Subcellular sorting of neuregulins controls the assembly of excitatory-inhibitory cortical circuits

Abstract

The assembly of specific neuronal circuits relies on the expression of complementary molecular programs in presynaptic and postsynaptic neurons. In the cerebral cortex, the tyrosine kinase receptor ErbB4 is critical for the wiring of specific populations of GABAergic interneurons, in which it paradoxically regulates both the formation of inhibitory synapses as well as the development of excitatory synapses received by these cells. Here we found that Nrg1 and Nrg3, two members of the neuregulin family of trophic factors, respectively regulate the inhibitory outputs and excitatory inputs of interneurons in the mouse cerebral cortex. The differential role of Nrg1 and Nrg3 in this process is not due to their receptor-binding EGF-like domain, but rather to their distinctive subcellular localization within pyramidal cells. Our study reveals a novel strategy for the assembly of cortical circuits that involves the differential subcellular sorting of family-related synaptic proteins.

Data availability

All data generated or analysed during this study are included in the manuscript and supporting files. Source data files have been provided for the figures and figure supplements.

Article and author information

Author details

  1. David Exposito-Alonso

    Developmental Neurobiology, King's College London, London, United Kingdom
    Competing interests
    The authors declare that no competing interests exist.
    ORCID icon "This ORCID iD identifies the author of this article:" 0000-0002-4950-2744
  2. Catarina Osório

    Department of Neuroscience, King's College London, London, United Kingdom
    Competing interests
    The authors declare that no competing interests exist.
    ORCID icon "This ORCID iD identifies the author of this article:" 0000-0002-5228-0599
  3. Clémence Bernard

    Developmental Neurobiology, King's College London, London, United Kingdom
    Competing interests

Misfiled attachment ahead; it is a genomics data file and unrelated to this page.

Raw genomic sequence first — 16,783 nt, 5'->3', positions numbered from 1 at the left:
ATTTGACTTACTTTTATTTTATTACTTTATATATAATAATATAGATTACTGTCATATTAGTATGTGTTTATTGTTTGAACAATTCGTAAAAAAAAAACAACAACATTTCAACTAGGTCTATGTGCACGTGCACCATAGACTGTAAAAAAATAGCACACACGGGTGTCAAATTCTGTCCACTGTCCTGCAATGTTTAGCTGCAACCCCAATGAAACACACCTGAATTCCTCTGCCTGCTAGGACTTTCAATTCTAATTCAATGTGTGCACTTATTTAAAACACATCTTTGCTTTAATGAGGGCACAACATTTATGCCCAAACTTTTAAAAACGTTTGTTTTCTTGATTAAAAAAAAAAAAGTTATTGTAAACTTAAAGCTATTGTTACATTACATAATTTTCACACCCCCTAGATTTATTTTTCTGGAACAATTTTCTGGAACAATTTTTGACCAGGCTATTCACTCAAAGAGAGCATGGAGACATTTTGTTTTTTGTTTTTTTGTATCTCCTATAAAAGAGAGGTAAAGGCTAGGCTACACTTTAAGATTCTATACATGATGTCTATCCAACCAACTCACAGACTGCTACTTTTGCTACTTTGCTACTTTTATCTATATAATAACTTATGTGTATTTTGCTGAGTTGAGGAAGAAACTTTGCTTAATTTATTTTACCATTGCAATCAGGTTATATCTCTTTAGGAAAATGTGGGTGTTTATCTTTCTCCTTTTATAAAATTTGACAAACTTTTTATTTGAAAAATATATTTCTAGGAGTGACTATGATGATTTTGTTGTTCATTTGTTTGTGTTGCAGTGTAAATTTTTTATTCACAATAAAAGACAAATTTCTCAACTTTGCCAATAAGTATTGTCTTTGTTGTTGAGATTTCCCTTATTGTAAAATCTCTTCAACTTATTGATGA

The authors declare that no competing interests exist.
  4. Sandra Pascual-García

    Developmental Neurobiology, King's College London, London, United Kingdom
    Competing interests
    The authors declare that no competing interests exist.
    ORCID icon "This ORCID iD identifies the author of this article:" 0000-0002-0536-1185
  5. Isabel del Pino

    Developmental Neurobiology, King's College London, London, United Kingdom
    Competing interests
    The authors declare that no competing interests exist.
  6. Oscar Marín

    Centre for Developmental Neurobiology, Institute of Psychiatry, Psychology and Neuroscience, King's College London, London, United Kingdom
    For correspondence
    oscar.marin@kcl.ac.uk
    Competing interests
    The authors declare that no competing interests exist.
    ORCID icon "This ORCID iD identifies the author of this article:" 0000-0001-6264-7027
  7. Beatriz Rico

    Developmental Neurobiology, King's College London, London, United Kingdom
    For correspondence
    beatriz.rico@kcl.ac.uk
    Competing interests
    The authors declare that no competing interests exist.
    ORCID icon "This ORCID iD identifies the author of this article:" 0000-0002-0581-851X

Funding

Medical Research Council (MR/S010785/1)

  • Oscar Marín
  • Beatriz Rico

Innovative Medicines Initiative (AIMS-2-TRIALS,777394)

  • Oscar Marín
  • Beatriz Rico

Fondation Roger de Spoelberch

  • Oscar Marín

La caixa Foundation

  • David Exposito-Alonso

The funders had no role in study design, data collection and interpretation, or the decision to submit the work for publication.

Reviewing Editor

  1. Nils Brose, Max Planck Institute of Experimental Medicine, Germany

Ethics

Animal experimentation: This study was performed in strict accordance with the recommendations in the Guide for the Care and Use of Laboratory Animals in accordance with European regulations, and Home Office personal and project licenses (PPL 0808-2004-2019, PPL PD025E9BC-2019-2024) under the UK Animals (Scientific Procedures) 1986 Act. The experiments performed in this study, have been designed to follow the 3R's rules whenever possible.

Version history

  1. Received: March 17, 2020
  2. Accepted: December 14, 2020
  3. Accepted Manuscript published: December 15, 2020 (version 1)
  4. Version of Record published: December 22, 2020 (version 2)

Copyright

© 2020, Exposito-Alonso et al.

This article is distributed under the terms of the Creative Commons Attribution License permitting unrestricted use and redistribution provided that the original author and source are credited.

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  1. David Exposito-Alonso
  2. Catarina Osório
  3. Clémence Bernard
  4. Sandra Pascual-García
  5. Isabel del Pino
  6. Oscar Marín
  7. Beatriz Rico
(2020)
Subcellular sorting of neuregulins controls the assembly of excitatory-inhibitory cortical circuits
eLife 9:e57000.
https://doi.org/10.7554/eLife.57000

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https://doi.org/10.7554/eLife.57000

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